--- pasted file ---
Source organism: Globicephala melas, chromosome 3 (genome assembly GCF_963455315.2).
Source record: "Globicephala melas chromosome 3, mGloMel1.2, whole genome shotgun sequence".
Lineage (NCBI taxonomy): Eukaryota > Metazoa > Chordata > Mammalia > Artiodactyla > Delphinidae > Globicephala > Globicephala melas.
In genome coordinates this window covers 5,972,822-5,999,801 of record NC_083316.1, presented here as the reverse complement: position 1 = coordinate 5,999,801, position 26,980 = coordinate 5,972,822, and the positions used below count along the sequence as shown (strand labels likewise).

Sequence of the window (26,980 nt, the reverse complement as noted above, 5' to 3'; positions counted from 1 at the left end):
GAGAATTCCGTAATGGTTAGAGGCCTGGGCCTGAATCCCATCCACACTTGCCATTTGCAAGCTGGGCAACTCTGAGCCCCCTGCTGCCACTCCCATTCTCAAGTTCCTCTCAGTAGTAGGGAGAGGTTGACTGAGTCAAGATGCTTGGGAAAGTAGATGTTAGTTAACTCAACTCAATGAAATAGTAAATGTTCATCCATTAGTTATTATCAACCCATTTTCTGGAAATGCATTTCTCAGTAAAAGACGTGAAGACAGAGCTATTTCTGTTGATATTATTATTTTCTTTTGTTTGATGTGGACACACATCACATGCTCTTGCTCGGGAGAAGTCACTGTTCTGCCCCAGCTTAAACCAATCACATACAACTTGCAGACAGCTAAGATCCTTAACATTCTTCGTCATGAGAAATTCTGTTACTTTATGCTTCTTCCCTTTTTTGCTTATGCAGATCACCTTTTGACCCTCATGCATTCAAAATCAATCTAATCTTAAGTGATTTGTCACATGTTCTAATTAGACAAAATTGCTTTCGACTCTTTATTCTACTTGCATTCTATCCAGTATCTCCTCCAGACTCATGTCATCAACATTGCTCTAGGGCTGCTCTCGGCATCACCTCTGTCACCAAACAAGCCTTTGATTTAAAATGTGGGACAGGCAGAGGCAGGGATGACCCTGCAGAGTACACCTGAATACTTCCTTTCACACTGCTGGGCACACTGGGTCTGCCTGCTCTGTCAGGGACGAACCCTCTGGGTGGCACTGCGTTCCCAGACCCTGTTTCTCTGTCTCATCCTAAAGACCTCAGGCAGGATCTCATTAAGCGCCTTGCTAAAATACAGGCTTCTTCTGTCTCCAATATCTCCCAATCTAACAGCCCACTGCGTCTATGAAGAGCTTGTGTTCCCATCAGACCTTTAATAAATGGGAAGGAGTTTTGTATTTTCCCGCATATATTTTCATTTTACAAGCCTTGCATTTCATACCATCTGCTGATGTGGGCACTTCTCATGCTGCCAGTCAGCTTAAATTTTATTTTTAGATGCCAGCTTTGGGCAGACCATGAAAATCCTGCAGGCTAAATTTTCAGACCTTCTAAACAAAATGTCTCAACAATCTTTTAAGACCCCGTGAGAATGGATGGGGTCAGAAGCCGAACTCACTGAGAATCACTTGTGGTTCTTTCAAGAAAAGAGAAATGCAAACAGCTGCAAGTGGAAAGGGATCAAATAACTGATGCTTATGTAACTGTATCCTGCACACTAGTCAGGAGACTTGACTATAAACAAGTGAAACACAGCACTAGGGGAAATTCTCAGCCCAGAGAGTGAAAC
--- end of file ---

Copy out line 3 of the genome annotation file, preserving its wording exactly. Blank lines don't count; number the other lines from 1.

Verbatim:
Lineage (NCBI taxonomy): Eukaryota > Metazoa > Chordata > Mammalia > Artiodactyla > Delphinidae > Globicephala > Globicephala melas.